Food safety information

Page content: Classification system for food premises  |  Australian Food Safety Standards  |  Food Safety Program Template  |   Labelling requirements for packaged foods  |   Temperature Control guidelines  |   High risk foods  

Councils are responsible for classifying every food premises within their municipal districts under the Act. Food premises are classified according to the Victorian Department of Health's Food Business Classification Tool which outlines a wide range of food business activities and applies a classification of 1 to 4 according to the food safety risk of each activity.

Classification system for food premises

The Food Act 1984 classifies all food premises into Class 1,2,3 or 4, these classifications as listed below.

  • Class 1 – for premises supplying and handling food for vulnerable groups including the sick, elderly and children aged 5 years and less.
  • Class 2 – for premises engaged in manufacture or handling of any unpackaged, potentially hazardous foods, such as food that requires temperature control.
  • Class 3 – for premises handling low risk food (for example, baking bread) or wholesale of pre-packaged food, or selling pre-packaged, potentially hazardous food that requires temperature control. Also includes some community group food events.
  • Class 4 – for premises selling shelf-stable, pre-packaged food or running low risk community food activities, such as sausage sizzles where this food is cooked and served immediately.

All Class 2 food premises in the City of Casey are required to submit a Food Safety Program to the Environmental Health Unit.

The City of Casey is pleased to offer a Food Safety Program template developed by the Department of Health to assist you in developing your own Food Safety Program.

Casey Environmental Health Unit is committed to working with the local food industry to ensure all food premises comply with the Food Act 1984.

As part of this commitment, Council has supplied relevant information to provide the local food industry with assistance when preparing their Food Safety Program.

Australian Food Safety Standards

Food Standards Australia New Zealand (FSANZ) is an independent statutory agency working within an integrated food regulatory system involving the governments of Australia and the New Zealand Government, FSANZ sets food standards for both countries.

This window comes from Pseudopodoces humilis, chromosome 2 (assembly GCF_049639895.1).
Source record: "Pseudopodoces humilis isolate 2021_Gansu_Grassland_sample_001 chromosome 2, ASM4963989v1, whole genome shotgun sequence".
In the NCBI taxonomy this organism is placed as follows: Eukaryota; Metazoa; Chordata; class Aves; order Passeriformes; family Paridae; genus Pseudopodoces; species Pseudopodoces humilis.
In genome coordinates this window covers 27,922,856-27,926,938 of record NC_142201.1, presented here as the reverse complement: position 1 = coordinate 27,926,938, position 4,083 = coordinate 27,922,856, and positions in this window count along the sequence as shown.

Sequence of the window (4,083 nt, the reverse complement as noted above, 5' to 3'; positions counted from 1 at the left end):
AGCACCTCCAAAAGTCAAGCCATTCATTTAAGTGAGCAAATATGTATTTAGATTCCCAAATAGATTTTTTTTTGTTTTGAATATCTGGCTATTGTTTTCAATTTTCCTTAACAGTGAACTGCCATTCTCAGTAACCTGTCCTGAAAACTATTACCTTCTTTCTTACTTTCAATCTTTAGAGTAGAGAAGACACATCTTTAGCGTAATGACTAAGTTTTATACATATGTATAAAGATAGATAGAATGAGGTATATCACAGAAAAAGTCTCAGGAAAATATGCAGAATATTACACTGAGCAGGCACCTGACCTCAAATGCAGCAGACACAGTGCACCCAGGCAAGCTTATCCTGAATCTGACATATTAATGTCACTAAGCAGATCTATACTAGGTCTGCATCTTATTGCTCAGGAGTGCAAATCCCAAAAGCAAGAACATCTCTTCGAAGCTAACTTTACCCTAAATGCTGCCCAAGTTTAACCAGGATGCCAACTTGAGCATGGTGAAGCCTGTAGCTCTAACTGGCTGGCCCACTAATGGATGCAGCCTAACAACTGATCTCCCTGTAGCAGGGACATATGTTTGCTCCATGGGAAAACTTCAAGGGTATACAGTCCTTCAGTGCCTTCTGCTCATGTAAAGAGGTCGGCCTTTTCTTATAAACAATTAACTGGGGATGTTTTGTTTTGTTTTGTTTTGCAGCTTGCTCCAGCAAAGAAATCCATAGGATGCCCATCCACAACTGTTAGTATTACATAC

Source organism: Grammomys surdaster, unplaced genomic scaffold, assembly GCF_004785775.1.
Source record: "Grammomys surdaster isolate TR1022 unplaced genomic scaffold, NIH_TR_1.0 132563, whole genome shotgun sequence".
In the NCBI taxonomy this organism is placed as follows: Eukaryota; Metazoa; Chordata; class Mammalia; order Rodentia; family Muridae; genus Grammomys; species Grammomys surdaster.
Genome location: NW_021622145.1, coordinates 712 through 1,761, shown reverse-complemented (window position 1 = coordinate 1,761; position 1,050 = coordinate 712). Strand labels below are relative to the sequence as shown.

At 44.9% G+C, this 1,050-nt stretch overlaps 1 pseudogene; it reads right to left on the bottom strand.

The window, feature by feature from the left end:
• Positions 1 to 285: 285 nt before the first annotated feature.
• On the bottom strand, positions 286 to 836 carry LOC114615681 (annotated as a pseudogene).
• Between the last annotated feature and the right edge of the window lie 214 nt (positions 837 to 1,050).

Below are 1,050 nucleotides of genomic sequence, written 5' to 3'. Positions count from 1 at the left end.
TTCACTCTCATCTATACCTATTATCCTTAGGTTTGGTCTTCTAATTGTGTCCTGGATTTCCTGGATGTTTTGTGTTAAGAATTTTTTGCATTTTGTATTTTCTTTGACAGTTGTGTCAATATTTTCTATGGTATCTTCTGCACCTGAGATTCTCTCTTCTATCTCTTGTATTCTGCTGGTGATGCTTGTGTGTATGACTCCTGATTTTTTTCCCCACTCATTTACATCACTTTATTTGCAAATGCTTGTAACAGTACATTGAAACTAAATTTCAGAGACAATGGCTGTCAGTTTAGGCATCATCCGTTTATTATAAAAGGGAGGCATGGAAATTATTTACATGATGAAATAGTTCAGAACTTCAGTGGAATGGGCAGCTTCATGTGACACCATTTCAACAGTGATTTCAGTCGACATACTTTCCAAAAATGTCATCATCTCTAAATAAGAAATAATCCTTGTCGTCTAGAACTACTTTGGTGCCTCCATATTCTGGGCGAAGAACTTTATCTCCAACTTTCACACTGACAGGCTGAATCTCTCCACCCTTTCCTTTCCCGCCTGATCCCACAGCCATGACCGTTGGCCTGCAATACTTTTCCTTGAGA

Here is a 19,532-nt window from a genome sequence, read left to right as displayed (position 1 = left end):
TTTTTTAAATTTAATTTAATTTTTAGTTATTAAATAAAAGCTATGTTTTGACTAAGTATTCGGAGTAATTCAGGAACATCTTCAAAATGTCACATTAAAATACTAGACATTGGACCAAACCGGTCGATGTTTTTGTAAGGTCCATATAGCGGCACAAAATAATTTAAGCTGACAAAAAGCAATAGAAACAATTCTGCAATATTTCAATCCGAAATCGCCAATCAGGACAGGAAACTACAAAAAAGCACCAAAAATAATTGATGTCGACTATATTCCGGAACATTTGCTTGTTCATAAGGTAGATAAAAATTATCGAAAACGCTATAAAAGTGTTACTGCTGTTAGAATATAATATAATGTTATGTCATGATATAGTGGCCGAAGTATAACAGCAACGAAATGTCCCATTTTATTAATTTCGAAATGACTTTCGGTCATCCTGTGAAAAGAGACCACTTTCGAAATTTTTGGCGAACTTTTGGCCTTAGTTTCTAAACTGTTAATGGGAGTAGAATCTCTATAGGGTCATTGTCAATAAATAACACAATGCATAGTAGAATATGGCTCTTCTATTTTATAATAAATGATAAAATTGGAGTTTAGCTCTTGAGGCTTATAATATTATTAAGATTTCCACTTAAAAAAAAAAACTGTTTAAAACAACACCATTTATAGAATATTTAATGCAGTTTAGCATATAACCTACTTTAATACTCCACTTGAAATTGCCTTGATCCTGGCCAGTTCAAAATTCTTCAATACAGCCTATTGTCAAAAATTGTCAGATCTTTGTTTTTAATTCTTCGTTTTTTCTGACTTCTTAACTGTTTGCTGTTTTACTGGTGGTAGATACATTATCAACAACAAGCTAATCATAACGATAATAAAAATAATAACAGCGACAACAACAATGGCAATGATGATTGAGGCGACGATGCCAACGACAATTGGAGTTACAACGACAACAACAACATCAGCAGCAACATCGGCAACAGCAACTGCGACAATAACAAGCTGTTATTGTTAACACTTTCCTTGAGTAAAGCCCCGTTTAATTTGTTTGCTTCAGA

FSANZ is part of the Australian Government’s Health and Ageing portfolio.

Food Safety Program Template

Please submit your completed food safety program to Council via email.

The Victorian Government's website contains a downloadable version of the Food Safety Program template version1.3, as well as other useful food safety information.

This template is also available from the  Victorian Government's Foodsmart website where visitors to this website can complete their own food safety program and submit it to Council via email.

Labelling requirements for packaged foods

Labelling requirements for retail sale are set by Food Standards Australia and New Zealand (FSANZ).

Temperature Control Guidelines

Foods must be stored so that food poisoning bacteria cannot grow. It is important to regularly document temperatures; this will give you the opportunity to take corrective action should the temperature be in the danger zone (between 5° – 60°C). To determine which foods have specific storage requirements, please refer to the attached list of High Risk Foods. 

Further information on temperature control for potentially hazardous food may be obtained from the Department of Health Guide to Food Safety.


  • Frozen foods must be stored at or below -15°C
  • Always defrost food under refrigerated conditions
  • Food may be defrosted quickly in a microwave and be cooked immediately
  • Hot food must be stored at or above 60°C
  • When cooking or heating food, the internal temperature of food must reach at least 70°C
  • Cool large quantities of food in small portions.
  • Cold food must be stored at or below 5°C
  • Correct temperatures must be maintained throughout all food processes including food transport.

High Risk Foods

Certain types of foods provide a good environment for bacterial growth and are therefore more likely to pose a danger to health. This is particularly the case with foods that are not kept at the correct temperature. High risk foods include those which contain meat, dairy products and seafood. Foods which would not be included in the group are dried food powders in their original package, jars and cans or other containers of food which have been processed by heat.

Examples of High Risk Foods

 Food Types  



Milk and milk products

 Butter, yoghurt, custards, cream cakes, cheese cakes, soft cheeses, baked custard tarts and dips.
 Egg products  Quiche, fresh pasta, duck and gamebird eggs.
 Meat and poultry  All cuts of meat including poultry and game.
 Smallgoods  Ham, strasbourg, chicken loaf, bacon and similar products.
 Processed meat products including chicken  Pate, meat pies, sausages, sausage rolls, coagulated blood, rissoles, meat balls, casseroles, patties, sauces, stews, soups and stocks.
 Fish, shellfish and fish products  Caviar, fish balls, patties, salads, sauces, stews, soups and stocks.
 Other foods  Pizza, prepared meals, sandwiches, salads, fresh or cooked rice.

Foods requiring Special Display Conditions


Type of Food



 Fish & shellfish  Refrigerate on ice at 0-1°C. Fish will keep longer if gutted

Raw poultry

 Best stored at 4°C
 Milk & cream  Do not store in sunlight and sell old stock first
 Chocolate  Best stored at 10-25°C
 Sous vide  Best stored at 0-3°C
 ‘Cook chill’  Best stored at 0-3°C and should be consumed within 3-5 days
 Soft drinks and beer  Do not store in sunlight and sell oldest stock first
 Oils  To prevent rancidity, do not store in sunlight
 Potatoes  To prevent from turning green, do not store in sunlight